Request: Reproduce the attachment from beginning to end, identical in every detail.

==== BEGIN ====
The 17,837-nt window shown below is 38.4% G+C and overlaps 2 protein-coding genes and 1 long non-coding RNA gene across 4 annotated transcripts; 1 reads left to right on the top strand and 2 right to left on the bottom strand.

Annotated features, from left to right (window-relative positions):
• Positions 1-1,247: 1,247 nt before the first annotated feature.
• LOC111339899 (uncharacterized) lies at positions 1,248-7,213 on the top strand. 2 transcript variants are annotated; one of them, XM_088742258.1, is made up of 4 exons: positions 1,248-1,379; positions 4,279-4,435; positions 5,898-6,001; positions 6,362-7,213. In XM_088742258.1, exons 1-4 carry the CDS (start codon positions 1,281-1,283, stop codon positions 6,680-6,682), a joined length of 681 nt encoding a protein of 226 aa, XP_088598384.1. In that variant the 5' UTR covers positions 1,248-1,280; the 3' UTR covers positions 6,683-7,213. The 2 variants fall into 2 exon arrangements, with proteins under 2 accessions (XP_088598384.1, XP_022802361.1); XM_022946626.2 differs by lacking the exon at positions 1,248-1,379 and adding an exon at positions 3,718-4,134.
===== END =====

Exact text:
The 17,837-nt window shown below is 38.4% G+C and overlaps 2 protein-coding genes and 1 long non-coding RNA gene across 4 annotated transcripts; 1 reads left to right on the top strand and 2 right to left on the bottom strand.

Annotated features, from left to right (window-relative positions):
• Positions 1-1,247: 1,247 nt before the first annotated feature.
• LOC111339899 (uncharacterized) lies at positions 1,248-7,213 on the top strand. 2 transcript variants are annotated; one of them, XM_088742258.1, is made up of 4 exons: positions 1,248-1,379; positions 4,279-4,435; positions 5,898-6,001; positions 6,362-7,213. In XM_088742258.1, exons 1-4 carry the CDS (start codon positions 1,281-1,283, stop codon positions 6,680-6,682), a joined length of 681 nt encoding a protein of 226 aa, XP_088598384.1. In that variant the 5' UTR covers positions 1,248-1,280; the 3' UTR covers positions 6,683-7,213. The 2 variants fall into 2 exon arrangements, with proteins under 2 accessions (XP_088598384.1, XP_022802361.1); XM_022946626.2 differs by lacking the exon at positions 1,248-1,379 and adding an exon at positions 3,718-4,134.